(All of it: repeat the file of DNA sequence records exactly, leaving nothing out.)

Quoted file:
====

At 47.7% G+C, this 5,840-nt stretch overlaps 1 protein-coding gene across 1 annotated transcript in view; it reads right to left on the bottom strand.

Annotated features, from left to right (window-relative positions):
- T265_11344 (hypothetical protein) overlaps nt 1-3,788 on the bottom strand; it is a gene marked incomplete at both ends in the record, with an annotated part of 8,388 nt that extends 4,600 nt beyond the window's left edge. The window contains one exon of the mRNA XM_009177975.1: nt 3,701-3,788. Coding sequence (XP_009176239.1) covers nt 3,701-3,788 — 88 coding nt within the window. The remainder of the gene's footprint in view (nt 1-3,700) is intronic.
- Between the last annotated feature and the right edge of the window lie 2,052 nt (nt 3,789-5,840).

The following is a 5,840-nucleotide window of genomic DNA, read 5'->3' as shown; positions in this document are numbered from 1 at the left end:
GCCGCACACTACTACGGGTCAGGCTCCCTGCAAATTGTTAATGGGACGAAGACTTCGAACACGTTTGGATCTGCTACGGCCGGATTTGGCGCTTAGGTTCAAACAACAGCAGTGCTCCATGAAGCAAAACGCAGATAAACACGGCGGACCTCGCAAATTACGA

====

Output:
At 47.7% G+C, this 5,840-nt stretch overlaps 1 protein-coding gene across 1 annotated transcript in view; it reads right to left on the bottom strand.

Annotated features, from left to right (window-relative positions):
- T265_11344 (hypothetical protein) overlaps nt 1-3,788 on the bottom strand; it is a gene marked incomplete at both ends in the record, with an annotated part of 8,388 nt that extends 4,600 nt beyond the window's left edge. The window contains one exon of the mRNA XM_009177975.1: nt 3,701-3,788. Coding sequence (XP_009176239.1) covers nt 3,701-3,788 — 88 coding nt within the window. The remainder of the gene's footprint in view (nt 1-3,700) is intronic.
- Between the last annotated feature and the right edge of the window lie 2,052 nt (nt 3,789-5,840).

The following is a 5,840-nucleotide window of genomic DNA, read 5'->3' as shown; positions in this document are numbered from 1 at the left end:
GCCGCACACTACTACGGGTCAGGCTCCCTGCAAATTGTTAATGGGACGAAGACTTCGAACACGTTTGGATCTGCTACGGCCGGATTTGGCGCTTAGGTTCAAACAACAGCAGTGCTCCATGAAGCAAAACGCAGATAAACACGGCGGACCTCGCAAATTACGA